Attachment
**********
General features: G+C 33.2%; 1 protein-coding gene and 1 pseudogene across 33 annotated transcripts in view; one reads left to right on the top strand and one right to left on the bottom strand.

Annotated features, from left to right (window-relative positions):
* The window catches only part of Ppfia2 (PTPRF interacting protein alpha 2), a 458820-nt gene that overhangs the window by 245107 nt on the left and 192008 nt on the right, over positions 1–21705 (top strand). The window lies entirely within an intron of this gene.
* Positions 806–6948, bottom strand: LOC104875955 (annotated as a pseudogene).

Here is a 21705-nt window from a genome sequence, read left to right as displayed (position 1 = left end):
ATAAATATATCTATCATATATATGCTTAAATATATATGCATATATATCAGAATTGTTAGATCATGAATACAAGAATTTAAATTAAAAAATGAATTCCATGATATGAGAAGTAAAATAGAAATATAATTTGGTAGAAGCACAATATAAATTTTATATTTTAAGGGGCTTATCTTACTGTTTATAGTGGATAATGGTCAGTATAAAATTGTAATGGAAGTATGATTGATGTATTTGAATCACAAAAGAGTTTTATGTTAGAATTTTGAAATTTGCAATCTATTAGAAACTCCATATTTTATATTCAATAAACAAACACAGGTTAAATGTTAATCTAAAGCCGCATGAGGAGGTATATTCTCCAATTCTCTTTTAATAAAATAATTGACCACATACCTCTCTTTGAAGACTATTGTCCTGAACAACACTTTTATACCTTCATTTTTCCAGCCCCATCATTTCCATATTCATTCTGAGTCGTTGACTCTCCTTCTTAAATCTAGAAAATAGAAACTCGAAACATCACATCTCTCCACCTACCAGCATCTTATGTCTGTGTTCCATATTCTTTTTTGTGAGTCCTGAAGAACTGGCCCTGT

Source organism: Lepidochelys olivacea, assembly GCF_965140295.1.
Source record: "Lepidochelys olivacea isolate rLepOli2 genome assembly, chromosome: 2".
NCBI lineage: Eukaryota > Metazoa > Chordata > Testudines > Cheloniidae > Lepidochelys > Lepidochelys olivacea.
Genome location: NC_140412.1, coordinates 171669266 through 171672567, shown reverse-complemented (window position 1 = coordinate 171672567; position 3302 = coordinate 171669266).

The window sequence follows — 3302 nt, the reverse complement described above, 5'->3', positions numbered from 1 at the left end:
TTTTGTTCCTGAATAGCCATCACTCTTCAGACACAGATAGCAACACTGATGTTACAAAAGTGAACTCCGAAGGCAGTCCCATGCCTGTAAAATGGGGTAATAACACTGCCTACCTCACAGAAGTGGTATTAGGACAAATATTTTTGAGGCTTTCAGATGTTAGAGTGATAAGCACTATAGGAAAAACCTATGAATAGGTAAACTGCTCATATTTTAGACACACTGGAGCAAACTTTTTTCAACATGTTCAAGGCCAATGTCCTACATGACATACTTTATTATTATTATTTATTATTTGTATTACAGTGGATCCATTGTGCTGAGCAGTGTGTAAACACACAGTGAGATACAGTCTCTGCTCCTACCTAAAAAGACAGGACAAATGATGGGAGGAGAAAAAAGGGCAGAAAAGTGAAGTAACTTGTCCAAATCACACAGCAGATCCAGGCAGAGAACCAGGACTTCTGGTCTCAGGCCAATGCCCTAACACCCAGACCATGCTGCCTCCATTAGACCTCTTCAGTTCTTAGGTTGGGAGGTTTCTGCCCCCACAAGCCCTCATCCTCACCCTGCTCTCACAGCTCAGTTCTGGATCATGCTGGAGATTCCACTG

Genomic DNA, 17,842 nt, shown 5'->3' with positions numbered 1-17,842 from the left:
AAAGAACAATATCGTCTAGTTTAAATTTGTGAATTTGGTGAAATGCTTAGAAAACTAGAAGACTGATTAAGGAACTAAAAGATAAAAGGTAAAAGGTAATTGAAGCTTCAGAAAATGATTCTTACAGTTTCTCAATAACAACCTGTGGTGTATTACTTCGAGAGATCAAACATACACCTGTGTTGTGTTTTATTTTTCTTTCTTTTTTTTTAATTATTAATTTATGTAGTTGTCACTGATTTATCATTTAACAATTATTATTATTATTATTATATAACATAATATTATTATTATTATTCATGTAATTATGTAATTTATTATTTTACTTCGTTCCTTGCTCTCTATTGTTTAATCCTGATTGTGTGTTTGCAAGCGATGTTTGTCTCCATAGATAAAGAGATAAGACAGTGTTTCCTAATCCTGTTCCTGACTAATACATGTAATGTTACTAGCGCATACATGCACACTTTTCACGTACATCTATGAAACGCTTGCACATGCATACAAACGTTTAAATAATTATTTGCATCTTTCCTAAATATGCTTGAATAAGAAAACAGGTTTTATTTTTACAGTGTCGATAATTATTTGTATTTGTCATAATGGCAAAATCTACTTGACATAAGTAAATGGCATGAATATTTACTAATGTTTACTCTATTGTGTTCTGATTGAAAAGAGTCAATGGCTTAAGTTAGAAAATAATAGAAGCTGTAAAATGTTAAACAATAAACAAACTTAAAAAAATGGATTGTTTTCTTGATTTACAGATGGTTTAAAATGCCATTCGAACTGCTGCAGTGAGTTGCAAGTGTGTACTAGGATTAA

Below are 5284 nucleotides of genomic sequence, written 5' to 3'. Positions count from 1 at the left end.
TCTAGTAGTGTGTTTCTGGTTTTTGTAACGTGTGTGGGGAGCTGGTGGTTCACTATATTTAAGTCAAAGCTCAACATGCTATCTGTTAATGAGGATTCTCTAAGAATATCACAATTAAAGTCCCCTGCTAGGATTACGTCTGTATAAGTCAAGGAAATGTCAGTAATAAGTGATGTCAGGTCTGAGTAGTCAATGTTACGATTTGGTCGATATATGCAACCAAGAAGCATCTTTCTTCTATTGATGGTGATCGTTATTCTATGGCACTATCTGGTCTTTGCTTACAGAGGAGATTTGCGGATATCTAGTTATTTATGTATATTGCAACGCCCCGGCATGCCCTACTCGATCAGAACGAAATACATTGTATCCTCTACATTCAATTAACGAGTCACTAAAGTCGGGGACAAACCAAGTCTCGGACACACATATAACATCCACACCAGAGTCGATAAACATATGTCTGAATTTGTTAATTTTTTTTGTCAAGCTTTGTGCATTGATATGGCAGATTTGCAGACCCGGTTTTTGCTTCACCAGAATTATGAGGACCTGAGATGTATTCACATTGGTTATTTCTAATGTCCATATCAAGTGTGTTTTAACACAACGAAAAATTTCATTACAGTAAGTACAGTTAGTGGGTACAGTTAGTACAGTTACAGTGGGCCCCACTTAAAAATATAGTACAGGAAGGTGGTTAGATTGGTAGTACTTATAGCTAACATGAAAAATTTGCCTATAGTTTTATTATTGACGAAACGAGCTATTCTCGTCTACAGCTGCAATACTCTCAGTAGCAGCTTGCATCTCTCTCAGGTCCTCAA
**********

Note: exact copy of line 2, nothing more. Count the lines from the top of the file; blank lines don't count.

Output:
Annotated features, from left to right (window-relative positions):